Cookies on this website
We use cookies to ensure that we give you the best experience on our website. If you click 'Continue' we'll assume that you are happy to receive all cookies and you won't see this message again. Click 'Find out more' for information on how to change your cookie settings.

<jats:p>Studies of the transmission epidemiology of antimicrobial-resistant<jats:named-content content-type="genus-species">Escherichia coli</jats:named-content>, such as strains harboring extended-spectrum beta-lactamase (ESBL) genes, frequently use selective culture of rectal surveillance swabs to identify isolates for molecular epidemiological investigation. Typically, only single colonies are evaluated, which risks underestimating species diversity and transmission events. We sequenced the genomes of 16<jats:named-content content-type="genus-species">E. coli</jats:named-content>colonies from each of eight fecal samples (<jats:italic>n =</jats:italic>127 genomes; one failure), taken from different individuals in Cambodia, a region of high ESBL-producing<jats:named-content content-type="genus-species">E. coli</jats:named-content>prevalence. Sequence data were used to characterize both the core chromosomal diversity of<jats:named-content content-type="genus-species">E. coli</jats:named-content>isolates and their resistance/virulence gene content as a proxy measure of accessory genome diversity. The 127<jats:named-content content-type="genus-species">E. coli</jats:named-content>genomes represented 31 distinct sequence types (STs). Seven (88%) of eight subjects carried ESBL-positive isolates, all containing<jats:italic>bla</jats:italic><jats:sub>CTX-M</jats:sub>variants. Diversity was substantial, with a median of four STs/individual (range, 1 to 10) and wide genetic divergence at the nucleotide level within some STs. In 2/8 (25%) individuals, the same<jats:italic>bla</jats:italic><jats:sub>CTX-M</jats:sub>variant occurred in different clones, and/or different<jats:italic>bla</jats:italic><jats:sub>CTX-M</jats:sub>variants occurred in the same clone. Patterns of other resistance genes and common virulence factors, representing differences in the accessory genome, were also diverse within and between clones. The substantial diversity among intestinally carried ESBL-positive<jats:named-content content-type="genus-species">E. coli</jats:named-content>bacteria suggests that fecal surveillance, particularly if based on single-colony subcultures, will likely underestimate transmission events, especially in high-prevalence settings.</jats:p>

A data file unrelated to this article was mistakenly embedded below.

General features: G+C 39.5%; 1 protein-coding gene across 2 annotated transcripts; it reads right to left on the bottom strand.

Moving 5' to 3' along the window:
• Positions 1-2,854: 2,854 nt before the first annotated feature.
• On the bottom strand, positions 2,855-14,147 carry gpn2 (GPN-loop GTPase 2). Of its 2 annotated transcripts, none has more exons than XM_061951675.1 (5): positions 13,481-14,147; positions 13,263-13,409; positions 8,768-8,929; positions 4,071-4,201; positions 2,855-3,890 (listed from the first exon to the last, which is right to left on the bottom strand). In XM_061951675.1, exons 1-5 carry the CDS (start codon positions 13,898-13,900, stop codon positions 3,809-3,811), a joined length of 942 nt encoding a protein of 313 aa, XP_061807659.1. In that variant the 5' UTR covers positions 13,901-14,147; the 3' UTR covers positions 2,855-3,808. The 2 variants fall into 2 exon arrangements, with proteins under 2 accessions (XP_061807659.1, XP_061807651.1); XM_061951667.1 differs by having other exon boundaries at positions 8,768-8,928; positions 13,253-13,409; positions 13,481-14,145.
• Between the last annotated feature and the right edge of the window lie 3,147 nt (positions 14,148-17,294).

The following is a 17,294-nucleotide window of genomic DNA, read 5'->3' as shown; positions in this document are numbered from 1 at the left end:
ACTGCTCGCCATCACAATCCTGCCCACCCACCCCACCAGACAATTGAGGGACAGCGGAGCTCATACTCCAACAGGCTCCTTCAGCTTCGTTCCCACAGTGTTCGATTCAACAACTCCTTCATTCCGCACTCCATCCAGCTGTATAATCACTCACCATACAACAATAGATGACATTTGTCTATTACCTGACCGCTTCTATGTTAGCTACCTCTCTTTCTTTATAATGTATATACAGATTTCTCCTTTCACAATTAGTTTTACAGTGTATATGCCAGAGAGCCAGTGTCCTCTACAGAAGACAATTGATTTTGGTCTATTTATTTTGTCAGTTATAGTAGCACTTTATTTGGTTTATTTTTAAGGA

Original publication





Journal of Clinical Microbiology


American Society for Microbiology

Publication Date





2122 - 2131